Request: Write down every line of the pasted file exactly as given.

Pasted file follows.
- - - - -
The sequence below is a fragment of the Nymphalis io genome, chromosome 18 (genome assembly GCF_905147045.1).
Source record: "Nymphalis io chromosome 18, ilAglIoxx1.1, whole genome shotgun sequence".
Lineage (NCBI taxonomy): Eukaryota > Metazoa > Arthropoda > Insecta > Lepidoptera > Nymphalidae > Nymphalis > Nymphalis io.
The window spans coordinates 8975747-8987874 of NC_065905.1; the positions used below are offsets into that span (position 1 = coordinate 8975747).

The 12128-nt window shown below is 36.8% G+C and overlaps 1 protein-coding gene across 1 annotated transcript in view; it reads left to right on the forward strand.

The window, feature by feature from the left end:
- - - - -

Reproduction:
The sequence below is a fragment of the Nymphalis io genome, chromosome 18 (genome assembly GCF_905147045.1).
Source record: "Nymphalis io chromosome 18, ilAglIoxx1.1, whole genome shotgun sequence".
Lineage (NCBI taxonomy): Eukaryota > Metazoa > Arthropoda > Insecta > Lepidoptera > Nymphalidae > Nymphalis > Nymphalis io.
The window spans coordinates 8975747-8987874 of NC_065905.1; the positions used below are offsets into that span (position 1 = coordinate 8975747).

The 12128-nt window shown below is 36.8% G+C and overlaps 1 protein-coding gene across 1 annotated transcript in view; it reads left to right on the forward strand.

The window, feature by feature from the left end: